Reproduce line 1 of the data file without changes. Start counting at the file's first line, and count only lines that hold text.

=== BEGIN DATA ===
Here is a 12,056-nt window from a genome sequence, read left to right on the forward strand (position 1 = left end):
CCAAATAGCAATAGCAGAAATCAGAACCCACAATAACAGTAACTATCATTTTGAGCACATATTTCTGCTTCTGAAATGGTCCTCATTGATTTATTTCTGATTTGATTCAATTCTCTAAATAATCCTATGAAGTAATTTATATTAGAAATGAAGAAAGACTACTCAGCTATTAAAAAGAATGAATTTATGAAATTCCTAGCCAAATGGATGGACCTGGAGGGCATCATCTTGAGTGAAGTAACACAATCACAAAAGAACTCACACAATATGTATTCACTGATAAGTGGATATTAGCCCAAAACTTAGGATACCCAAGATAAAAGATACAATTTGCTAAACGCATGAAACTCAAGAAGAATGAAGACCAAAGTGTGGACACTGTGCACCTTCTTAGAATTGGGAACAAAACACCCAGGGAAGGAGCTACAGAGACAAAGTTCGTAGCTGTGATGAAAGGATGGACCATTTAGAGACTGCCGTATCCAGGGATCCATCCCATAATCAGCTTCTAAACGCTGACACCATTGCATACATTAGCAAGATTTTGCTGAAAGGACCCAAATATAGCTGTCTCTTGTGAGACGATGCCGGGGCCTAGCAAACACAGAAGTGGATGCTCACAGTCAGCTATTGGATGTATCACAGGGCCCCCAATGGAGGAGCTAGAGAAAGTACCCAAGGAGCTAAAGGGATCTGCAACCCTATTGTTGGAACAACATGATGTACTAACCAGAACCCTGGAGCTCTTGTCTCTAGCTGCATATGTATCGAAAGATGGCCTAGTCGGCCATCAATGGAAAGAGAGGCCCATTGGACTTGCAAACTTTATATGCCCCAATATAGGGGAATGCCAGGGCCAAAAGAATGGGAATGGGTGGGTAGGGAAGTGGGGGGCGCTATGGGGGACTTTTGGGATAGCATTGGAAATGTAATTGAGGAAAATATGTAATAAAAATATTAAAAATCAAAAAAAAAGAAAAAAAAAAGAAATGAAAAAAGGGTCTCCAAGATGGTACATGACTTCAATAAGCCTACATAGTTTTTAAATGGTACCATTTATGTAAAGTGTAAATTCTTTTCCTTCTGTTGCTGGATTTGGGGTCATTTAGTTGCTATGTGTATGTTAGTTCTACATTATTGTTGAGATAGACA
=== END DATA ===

Here is a 12,056-nt window from a genome sequence, read left to right on the forward strand (position 1 = left end):